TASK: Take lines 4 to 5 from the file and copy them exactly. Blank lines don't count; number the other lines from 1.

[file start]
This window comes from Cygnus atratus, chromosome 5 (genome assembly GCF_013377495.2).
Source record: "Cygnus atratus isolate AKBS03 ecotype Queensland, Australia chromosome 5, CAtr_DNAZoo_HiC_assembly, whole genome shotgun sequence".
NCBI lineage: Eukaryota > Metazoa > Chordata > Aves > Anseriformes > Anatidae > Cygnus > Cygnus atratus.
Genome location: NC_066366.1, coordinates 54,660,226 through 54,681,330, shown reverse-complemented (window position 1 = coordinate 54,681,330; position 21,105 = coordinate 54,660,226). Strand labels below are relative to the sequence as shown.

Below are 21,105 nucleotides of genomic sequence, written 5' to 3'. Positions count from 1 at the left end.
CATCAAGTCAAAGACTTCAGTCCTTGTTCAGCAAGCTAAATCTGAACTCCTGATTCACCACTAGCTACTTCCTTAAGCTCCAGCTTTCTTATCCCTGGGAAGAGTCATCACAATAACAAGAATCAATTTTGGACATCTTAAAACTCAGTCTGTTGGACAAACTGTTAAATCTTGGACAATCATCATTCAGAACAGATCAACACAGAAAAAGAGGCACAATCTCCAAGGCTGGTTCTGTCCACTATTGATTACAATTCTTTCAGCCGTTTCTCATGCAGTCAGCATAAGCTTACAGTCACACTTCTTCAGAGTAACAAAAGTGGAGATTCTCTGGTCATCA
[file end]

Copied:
Genome location: NC_066366.1, coordinates 54,660,226 through 54,681,330, shown reverse-complemented (window position 1 = coordinate 54,681,330; position 21,105 = coordinate 54,660,226). Strand labels below are relative to the sequence as shown.

Below are 21,105 nucleotides of genomic sequence, written 5' to 3'. Positions count from 1 at the left end.